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1. What Will Influence the Dollar
By Marc Chandler
7:36 a.m. EDT
The dollar is enjoying strong follow-through gains after its recovery before the weekend. Two key issues are influencing the outlook:
1. What is the real state of the economy?
2. What does this mean for policy?
Generally the state of the U.S. economy is improving, though unevenly and it remains fragile. It is far too early to draw an implication from the stimulus spending. Last week two
officials talked about not wanting to wait too long to hike rates. But the market seems to have gotten ahead of itself in pricing in a hike before year's end.
2. Lubrizol (LZ) Greasing The Upside
By Alan Farley
8:48 a.m. EDT
Chemical manufacturers are looking good this week, with a number of these early cyclical issues challenging their recovery highs.
is a top pick in the sector.
The stock topped out ahead of the broad market in early 2007 and fell to a seven-year low at $23 in March. It then surged higher, lifting above the 200-day moving average in April. The rally stalled at $46 about two weeks later, with the stock dropping into a triangle pattern. It's been congesting near the pattern highs for the last five sessions and could break out at any time.
3. About BRIC Rerserves
By Marc Chandler
11:08 a.m. EDT
comments about BRIC central banks exaggerate claims that they boosted reserves in May, although China hasn't even reported April figures. The build-up in reserves, especially for Russia and India, is a replacement to the drawdown in the second half of last year
The larger point of the report, that the BRIC countries are accumulating reserves to prevent their currencies from appreciating is probably only partially true. Brazil, Russia and India's currencies have appreciated, though most of such gains reflect dollar weakness.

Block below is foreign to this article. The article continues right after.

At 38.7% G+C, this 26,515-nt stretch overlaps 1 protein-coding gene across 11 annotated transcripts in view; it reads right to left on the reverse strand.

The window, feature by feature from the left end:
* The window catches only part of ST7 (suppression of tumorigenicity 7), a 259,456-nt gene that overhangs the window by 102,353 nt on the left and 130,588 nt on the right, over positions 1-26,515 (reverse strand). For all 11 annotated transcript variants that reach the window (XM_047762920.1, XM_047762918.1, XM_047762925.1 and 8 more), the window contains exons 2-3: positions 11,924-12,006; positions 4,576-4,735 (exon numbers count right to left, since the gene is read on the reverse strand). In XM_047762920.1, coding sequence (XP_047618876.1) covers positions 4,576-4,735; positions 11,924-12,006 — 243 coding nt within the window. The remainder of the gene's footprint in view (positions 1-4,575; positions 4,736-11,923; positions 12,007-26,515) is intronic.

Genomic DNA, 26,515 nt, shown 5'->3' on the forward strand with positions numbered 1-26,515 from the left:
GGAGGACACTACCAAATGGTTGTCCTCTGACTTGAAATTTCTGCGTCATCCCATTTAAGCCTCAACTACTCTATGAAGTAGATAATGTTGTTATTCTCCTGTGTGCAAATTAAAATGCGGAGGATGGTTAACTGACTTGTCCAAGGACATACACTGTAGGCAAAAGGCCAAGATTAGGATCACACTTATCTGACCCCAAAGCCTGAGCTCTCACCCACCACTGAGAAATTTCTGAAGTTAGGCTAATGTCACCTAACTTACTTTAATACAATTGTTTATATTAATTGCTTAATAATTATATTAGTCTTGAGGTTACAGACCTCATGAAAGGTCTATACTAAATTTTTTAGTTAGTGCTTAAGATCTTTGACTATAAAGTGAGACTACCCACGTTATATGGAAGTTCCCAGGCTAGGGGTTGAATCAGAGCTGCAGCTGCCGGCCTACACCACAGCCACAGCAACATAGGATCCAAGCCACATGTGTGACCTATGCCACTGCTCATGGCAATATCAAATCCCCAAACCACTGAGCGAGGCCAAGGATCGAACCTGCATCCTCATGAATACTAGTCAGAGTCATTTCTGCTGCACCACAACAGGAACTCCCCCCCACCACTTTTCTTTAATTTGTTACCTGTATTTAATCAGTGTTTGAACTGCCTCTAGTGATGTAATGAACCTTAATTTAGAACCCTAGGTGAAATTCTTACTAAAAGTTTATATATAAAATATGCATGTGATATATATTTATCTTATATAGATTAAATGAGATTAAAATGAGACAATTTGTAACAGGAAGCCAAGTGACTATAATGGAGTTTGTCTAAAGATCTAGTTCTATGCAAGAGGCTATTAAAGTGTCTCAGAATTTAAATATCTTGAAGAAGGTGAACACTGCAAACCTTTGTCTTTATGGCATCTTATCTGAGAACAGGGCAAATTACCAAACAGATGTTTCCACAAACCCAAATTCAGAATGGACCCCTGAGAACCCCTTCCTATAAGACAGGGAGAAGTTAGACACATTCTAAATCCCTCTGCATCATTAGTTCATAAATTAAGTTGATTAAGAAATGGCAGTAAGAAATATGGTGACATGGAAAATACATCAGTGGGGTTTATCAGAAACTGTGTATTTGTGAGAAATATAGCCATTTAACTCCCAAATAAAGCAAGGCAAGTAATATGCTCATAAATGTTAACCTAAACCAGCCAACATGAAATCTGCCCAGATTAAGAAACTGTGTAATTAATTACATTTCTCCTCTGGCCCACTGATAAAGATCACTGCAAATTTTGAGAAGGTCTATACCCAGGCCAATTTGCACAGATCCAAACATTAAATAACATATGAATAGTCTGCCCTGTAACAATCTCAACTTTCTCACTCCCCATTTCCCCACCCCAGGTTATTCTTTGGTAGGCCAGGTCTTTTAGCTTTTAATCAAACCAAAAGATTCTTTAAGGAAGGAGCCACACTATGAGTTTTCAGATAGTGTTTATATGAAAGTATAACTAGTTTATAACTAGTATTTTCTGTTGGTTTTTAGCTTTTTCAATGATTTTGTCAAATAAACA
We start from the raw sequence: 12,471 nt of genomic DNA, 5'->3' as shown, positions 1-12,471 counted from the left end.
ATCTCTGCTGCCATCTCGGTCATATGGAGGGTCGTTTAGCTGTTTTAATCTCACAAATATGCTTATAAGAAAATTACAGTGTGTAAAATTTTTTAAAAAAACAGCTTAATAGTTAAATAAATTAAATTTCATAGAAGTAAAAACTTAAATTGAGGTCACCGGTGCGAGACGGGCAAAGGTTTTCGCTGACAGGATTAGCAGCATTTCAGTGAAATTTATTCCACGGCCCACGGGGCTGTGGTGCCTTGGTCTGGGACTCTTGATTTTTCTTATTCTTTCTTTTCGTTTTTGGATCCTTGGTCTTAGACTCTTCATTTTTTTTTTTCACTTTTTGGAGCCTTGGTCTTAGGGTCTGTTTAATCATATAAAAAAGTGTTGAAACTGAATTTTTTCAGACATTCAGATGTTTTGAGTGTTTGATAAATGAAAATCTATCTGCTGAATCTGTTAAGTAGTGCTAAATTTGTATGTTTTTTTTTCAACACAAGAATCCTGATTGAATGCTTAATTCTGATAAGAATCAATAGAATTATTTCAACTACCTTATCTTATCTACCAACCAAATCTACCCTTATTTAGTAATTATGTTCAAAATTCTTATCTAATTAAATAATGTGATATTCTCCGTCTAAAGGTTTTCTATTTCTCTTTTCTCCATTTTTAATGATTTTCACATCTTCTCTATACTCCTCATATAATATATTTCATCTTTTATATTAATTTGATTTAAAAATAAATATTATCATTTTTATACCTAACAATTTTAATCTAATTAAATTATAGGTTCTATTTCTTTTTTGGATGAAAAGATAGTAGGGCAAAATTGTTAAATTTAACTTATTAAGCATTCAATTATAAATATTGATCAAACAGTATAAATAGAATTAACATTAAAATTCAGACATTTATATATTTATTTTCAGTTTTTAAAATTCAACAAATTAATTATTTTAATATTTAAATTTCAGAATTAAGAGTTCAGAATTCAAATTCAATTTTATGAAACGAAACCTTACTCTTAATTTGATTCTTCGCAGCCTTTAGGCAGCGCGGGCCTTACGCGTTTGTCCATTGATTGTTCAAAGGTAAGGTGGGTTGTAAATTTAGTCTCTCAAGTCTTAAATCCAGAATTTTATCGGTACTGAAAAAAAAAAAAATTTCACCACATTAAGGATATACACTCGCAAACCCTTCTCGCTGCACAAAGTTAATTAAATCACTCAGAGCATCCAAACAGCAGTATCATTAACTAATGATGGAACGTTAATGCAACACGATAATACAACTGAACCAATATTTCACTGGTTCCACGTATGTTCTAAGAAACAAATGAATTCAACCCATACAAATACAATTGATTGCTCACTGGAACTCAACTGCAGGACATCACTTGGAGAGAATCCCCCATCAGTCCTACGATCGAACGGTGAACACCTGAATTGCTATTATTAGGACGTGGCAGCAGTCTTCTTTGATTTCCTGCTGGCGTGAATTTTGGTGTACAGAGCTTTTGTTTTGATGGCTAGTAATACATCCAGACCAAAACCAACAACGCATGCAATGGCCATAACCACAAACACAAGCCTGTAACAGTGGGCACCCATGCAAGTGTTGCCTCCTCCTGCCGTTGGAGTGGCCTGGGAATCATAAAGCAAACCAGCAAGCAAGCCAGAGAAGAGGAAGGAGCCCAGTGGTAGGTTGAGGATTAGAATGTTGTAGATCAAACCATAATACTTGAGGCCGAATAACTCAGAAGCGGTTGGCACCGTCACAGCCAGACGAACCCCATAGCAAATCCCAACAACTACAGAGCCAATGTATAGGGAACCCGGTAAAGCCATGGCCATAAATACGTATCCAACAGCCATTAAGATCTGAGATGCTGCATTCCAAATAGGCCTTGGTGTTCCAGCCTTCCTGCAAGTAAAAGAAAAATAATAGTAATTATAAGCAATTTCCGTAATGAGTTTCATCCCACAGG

Regarding U.S. Treasuries in the first quarter:
Brazil- Net seller
Russia- Bought the same amount as in H208
India- Bought 9 billion, same as Q408
China- Holdings increased
Ironically, Japan increased purchases of Treasuries in the first quarter.
4. The New Engine
By William Furber
11:13 a.m. EDT
Ken Wolff makes a good point about how the market needs a new engine driving economic growth. The answer is in the "Harvard Grads Flee Finance" headline over the weekend.
Of course, it's going to take a little while before the seeds of innovation produce the newly public growth stocks of the next 20-30 years, so we will have to keep looking for the older ones at discount prices for now...
By Tim Melvin
1:25 p.m. EDT
director general and CEO, said at the annual meeting of that organization that global airline revenue was expected to drop by over $80 billion this year. Even after factoring in a $59 billion drop in aggregate fuel costs, the world's airlines will lose a collective $9 billion in 2009.
While debt at the world's airlines is at an all-time high of $170 billion, cash is just 13% of revenues. Bisignani warned that an extended recession could lead to a severe cash crisis for the airline industry. He estimated that it could take as much as $1 trillion to restructure airline companies around the planet.
Well-financed airlines like
should benefit from the turmoil in the industry. The $2.1 billion of cash on the books should put them in a very strong competitive position. I remain long the stock.
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This article was written by a staff member of RealMoney.com.